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Alpine Touring Bindings

Alpine Touring Bindings

Choosing the best alpine touring bindings for your needs can be daunting, there are so many models available! Here we'll explain how these bindings work, and the criteria to consider when deciding what's best for you. Alpine touring bindings are designed to let you travel efficiently on skis in mountainous terrain. To do so all alpine touring bindings have a walk mode, in which the boot articulates at the toe to enable the skier to climb uphill on skis using skins, and a downhill mode where the boot is locked down at the heel. As the name suggests, alpine touring bindings are for skiing downhill in alpine mode with the heel locked, unlike telemark bindings where the heel is always free.

Binding Technologies
All alpine touring bindings use one of two basic designs, called plate bindings or insert bindings.
Plate Bindings
Plate bindings were the first to be developed and basically added a metal plate (or bars) under an alpine style binding. These attach to the skis under the toepiece by a hinge, so that the boot and binding can articulate in uphill mode. Once at the top, the back of the plate can be locked down on the ski. The best known example of these bindings are the Fritchi Diamir range, which for many years were the world's best selling bindings. The Marker "Royal" family composed of the Duke, Baron, Tour EPF 12 and Tour 10 bindings are now the most popular plate bindings available.
Plate bindings are easy to use and can offer alpine-style control and reliable release. They are however heavy, with most models weighing between 1.5-2.0 kg per pair, and because of this have been eclipsed by insert bindings.
Insert Bindings
Every gram costs when skinning uphill and for many years skiers dreamt of a lightweight touring that would make backcountry travel easier. In 1984 Fritz Barthel developed the first version of the Low Tech "insert" bindings". These used a sprung jaw with two pins that locked into a small metal hollow on either side of the boot toe, and a heel unit with two forward facing pins that slotted into recesses cut into the back of the ski boot heel. In climb mode the heel unit rotated 90° to the right so that the boot was only attached by the toe piece "inserts" giving frictionless movement and greatly reduced weight.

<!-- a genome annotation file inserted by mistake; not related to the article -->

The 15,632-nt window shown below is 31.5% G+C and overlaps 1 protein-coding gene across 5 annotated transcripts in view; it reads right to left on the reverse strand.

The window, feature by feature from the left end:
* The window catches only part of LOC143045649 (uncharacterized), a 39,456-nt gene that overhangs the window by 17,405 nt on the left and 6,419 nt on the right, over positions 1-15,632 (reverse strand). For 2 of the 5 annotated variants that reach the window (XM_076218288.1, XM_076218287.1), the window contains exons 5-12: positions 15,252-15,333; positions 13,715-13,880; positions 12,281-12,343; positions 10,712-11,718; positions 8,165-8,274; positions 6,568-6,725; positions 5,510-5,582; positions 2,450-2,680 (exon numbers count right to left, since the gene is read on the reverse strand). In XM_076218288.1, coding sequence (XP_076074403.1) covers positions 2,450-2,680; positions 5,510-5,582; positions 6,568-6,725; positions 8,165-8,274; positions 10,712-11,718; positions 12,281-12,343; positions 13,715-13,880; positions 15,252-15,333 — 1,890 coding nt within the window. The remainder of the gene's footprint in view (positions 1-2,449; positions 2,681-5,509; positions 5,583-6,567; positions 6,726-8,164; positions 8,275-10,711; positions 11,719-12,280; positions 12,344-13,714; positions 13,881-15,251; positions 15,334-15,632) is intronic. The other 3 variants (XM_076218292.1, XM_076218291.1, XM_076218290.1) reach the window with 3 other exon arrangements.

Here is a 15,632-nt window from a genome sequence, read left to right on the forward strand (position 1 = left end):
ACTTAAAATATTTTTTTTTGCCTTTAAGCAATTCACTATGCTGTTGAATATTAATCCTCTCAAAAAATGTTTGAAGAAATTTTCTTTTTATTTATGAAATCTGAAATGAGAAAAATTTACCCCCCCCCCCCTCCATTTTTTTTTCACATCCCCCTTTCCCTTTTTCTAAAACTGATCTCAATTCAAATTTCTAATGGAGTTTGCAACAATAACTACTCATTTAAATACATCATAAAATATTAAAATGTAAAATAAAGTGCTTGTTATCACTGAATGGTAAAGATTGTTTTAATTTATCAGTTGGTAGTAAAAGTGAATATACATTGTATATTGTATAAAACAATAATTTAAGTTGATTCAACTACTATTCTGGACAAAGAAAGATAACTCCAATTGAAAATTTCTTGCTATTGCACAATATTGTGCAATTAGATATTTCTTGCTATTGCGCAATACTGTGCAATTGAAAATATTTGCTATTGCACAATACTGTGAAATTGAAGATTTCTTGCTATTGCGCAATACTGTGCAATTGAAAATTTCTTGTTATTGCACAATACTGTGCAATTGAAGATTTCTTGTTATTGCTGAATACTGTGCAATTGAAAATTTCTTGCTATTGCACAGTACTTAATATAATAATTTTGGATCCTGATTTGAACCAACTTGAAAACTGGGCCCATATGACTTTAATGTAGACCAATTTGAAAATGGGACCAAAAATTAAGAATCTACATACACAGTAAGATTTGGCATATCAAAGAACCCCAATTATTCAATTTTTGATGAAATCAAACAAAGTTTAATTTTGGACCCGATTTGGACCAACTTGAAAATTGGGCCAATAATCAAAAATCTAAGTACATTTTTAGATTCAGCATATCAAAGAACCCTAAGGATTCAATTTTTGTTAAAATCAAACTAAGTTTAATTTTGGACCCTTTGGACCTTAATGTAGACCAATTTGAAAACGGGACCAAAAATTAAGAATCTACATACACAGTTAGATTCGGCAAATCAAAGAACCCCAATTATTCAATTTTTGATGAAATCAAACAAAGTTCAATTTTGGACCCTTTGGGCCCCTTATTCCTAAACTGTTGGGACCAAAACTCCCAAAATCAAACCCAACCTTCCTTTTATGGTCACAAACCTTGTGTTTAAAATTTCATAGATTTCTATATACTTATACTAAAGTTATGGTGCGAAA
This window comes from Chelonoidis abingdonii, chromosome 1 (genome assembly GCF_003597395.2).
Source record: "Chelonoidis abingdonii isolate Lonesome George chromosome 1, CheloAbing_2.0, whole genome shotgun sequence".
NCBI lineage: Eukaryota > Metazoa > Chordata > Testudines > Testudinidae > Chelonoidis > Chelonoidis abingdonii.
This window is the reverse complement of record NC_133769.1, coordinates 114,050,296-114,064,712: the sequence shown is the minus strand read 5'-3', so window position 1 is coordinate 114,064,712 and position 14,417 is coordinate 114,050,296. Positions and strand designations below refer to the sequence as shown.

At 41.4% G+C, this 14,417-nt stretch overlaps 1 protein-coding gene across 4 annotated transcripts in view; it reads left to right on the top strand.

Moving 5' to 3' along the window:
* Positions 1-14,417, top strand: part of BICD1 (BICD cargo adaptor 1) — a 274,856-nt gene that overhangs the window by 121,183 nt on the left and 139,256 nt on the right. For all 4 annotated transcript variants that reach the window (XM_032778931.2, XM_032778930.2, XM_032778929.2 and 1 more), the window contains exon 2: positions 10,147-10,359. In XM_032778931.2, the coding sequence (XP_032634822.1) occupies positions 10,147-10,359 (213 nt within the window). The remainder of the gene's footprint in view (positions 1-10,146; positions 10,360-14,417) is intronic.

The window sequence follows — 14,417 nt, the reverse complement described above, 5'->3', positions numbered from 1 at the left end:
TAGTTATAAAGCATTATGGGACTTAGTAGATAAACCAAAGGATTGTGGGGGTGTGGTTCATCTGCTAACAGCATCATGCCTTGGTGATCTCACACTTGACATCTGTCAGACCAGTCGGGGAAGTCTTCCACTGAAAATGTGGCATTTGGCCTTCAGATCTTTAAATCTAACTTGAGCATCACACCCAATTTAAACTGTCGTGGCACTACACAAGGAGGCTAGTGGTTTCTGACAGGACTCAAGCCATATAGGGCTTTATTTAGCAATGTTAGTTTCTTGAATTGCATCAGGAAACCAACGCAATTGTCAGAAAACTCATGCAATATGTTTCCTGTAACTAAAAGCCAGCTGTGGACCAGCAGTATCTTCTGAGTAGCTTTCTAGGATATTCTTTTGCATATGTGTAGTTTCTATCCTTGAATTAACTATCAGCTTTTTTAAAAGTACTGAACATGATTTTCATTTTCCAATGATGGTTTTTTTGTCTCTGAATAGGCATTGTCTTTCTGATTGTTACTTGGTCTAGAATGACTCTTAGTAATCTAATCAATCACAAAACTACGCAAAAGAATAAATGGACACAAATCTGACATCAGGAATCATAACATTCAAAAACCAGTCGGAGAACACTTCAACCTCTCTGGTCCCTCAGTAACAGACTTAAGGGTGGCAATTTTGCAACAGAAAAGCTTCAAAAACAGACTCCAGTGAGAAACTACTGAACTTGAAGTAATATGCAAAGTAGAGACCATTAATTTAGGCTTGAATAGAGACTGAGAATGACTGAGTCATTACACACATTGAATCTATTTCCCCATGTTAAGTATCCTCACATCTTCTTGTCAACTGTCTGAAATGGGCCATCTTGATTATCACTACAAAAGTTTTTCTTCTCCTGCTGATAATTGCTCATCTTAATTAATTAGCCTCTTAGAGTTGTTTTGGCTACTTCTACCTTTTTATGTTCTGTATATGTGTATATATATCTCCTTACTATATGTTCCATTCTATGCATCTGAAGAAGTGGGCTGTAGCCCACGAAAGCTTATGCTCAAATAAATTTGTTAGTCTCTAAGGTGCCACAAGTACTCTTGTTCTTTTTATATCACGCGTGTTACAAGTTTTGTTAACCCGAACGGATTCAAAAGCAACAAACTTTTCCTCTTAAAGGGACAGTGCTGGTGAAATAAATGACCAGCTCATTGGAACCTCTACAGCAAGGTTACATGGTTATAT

In downhill mode the "pins" of the heel unit engage the boot slots. The heel unit could be adjusted for lateral and vertical release.  It took several more years to develop the binding into the Dynafit "Tour Lite Tech"  TLT Turn, the first commercially available insert binding and which is still available as the Dynafit TLT Speed 2.0 binding. 
Insert bindings are a little more fiddly to enter and exit than plate bindings, and also require greater care when adjusting for boot size and release settings, but they are so much lighter that the vast majority of tourers now use insert bindings and every year there are more and more models available. 
Insert "Plus" Bindings
Offpiste skiers and tourers using wide skis and powerful rigid boots found that the narrow spacing of the rear pins limited ski performance compared with the greater force applied to the ski boot using an alpine style heel unit. Several manufactuers now supply bindings that combine an insert type toepiece with an alpine style heel unit, which moves backwards in climb mode with heel lifts, while clamping the ski boot firmly in ski mode. The Marker Kingpin 10 and Kingpin 13 bindings, and the Fritschi Tecton bindings are the latest and most sucessful Insert "Plus" bindings currently available.

Touring Categories
"Alpine Touring" covers a variety of skiing styles, from skimo (ski mountaineering) race competitors counting every gram, skiers looking for the most efficient combination of both uphill and downhill performance to skiers who want the highest level of downhill control skiing wide skis, often on steep slopes.